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The ECB Ready to Put a Choke Chain on Syriza

New Greek Finance Minister Yanis Varoufakis signs a protocol after the swearing in ceremony at the Presidential Palace in Athens, Greece, January 27. (Image: Kostas Koutsaftikis /

While Greek Finance Minister Yanis Varoufakis appeared to be gaining ground in his quest to build support in his uphill battle to restructure Greece’s debts and its relationship with the Eurozone, unelected technocrats may be about to lower the boom.

In Paris, Varoufakis met with Finance Minister Michel Sapin, and headlines said France would “support” Greece. However, if you read the news stories, there is less here than meets the eye. “Support” simply means act as an intermediary with Greece’s, when Greece has already hired Lazard for that role. In addition, Sapin made clear that France did not back Greece on its most important demand, that of debt reduction, which he called “cancellation,” but would back a new timeframe and other changes in terms. Conventional wisdom in finance circles is that Greece will accept an extension of maturity, say from its current 30 years to 50 years, with a cut its back-ended interest payments, but that falls well short in terms of economic relief from what Syriza has asked for. Nor does it solve Greece’s real underlying problem, that of insufficient demand.

Press accounts typically described Varoufakis as striking a more conciliatory tone, but he did not back down from his statements on Friday, of being willing to deal with members of the Troika only separately and of not taking the February 28 bailout funds. Greece has apparently done a careful cash flow forecast and believes it can last until June, when it has principal payments on some of its debt coming due. Further details from the Financial Times:

The finance chief said Athens would make proposals within a month for a “new contract” with the eurozone, which would be in place by the end of May. “We are not going to ask for any loans during this period. It is perfectly possible to establish liquidity provisions with the ECB.”…

The bailout programme is due to expire on February 28. If it is not renewed, Greece will for the first time in five years be left without an EU financial backstop. Because the International Monetary Fund is unlikely to distribute funds without the EU’s participation, Athens could lack access to emergency funding to repay billions of euros in debt due in the coming months.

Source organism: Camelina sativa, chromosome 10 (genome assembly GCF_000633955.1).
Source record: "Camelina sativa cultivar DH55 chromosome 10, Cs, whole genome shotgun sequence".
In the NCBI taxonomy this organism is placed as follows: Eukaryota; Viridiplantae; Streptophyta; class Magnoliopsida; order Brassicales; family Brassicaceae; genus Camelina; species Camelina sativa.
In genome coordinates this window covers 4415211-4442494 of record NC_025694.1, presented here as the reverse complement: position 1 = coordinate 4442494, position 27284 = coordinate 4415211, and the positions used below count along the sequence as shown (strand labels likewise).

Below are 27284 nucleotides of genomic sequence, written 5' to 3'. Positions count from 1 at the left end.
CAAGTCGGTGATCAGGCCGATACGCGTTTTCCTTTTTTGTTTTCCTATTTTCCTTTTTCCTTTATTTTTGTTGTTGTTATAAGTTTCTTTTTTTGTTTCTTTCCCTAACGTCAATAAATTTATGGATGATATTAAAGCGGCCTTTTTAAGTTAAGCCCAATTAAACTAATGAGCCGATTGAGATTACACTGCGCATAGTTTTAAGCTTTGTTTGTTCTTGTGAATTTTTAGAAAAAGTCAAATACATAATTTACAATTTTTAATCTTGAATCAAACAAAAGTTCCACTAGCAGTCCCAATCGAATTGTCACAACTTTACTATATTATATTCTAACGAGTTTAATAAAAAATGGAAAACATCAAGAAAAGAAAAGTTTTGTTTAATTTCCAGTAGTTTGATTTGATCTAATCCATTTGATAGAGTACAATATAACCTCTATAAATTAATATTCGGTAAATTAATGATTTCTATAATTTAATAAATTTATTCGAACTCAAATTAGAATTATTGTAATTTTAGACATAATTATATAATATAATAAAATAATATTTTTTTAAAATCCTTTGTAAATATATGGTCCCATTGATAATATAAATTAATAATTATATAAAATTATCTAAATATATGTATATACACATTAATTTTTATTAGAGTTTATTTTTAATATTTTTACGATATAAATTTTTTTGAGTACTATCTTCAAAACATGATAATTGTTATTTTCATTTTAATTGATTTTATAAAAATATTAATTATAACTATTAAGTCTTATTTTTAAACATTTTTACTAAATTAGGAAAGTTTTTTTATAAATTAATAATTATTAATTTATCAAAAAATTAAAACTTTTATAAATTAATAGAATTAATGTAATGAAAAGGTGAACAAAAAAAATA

EU officials believe the country could eke out €4.3bn in payments owed to the IMF next month, but will run into a wall at the beginning of June when the first of two bonds worth more than €3bn must be paid. Without bailout funding, and an ongoing sell-off in the private bond markets, Athens would be forced to default.

Pushing out the negotiation timetable to June works for Varoufakis and Greece in two ways. First, it provides more time to try to get backing for the sort of major revamp of bailout provisions that he believes is necessary. Even June is an insanely tight time frame for something so novel and ambitious, but mere weeks is obviously unworkable. Second, the longer Greece is in the news standing toe to toe with various Eurozone power players, the more it will embolden anti-austerity parties, particularly in periphery countries. Spain has regional elections in April, and a strong showing by anti-austerity and/or anti-Eurozone parties, which would give Syriza some tailwinds.

However, there is a fatal flaw with this scheme. Greece depends on ECB support of its banks. And thanks to a bank run that started with Syriza’s win and intensified with Varoufakis’ bold statements last week, four of Greece’s five biggest banks have asked the Greek central bank for emergency support. That means the Greek central bank has to tap the ELA, the Emergency Liquidity Assistance. Any loans made from the ELA are subject to ECB approval.

As the New York Times describes, the ECB is to give its approval on Wednesday. However, many members of the ECB governing board, including most important Mario Draghi, are not at all happy with what they see as Greece’s intransigent behavior. As the cliche goes, one man’s terrorist is another man’s freedom fighter. The ECB has said it is considering imposing conditions on this extension of funds and also made remarks about Greece needing to come to an agreement.

Now if I can see from this side of the pond that a longer time period for negotiating a deal works in Greece’s favor, it is even more obvious in Brussels. It’s an obvious move for the ECB to use the ELA to bring them to heel by requiring that they do a deal pronto or lose access to the liquidity support. A short runway forces Greece to deal within the existing bailout framework rather than bust it open as Varoufakis planned. And an article in the New York Times by Landon Thomas suggests that that is the way things are moving: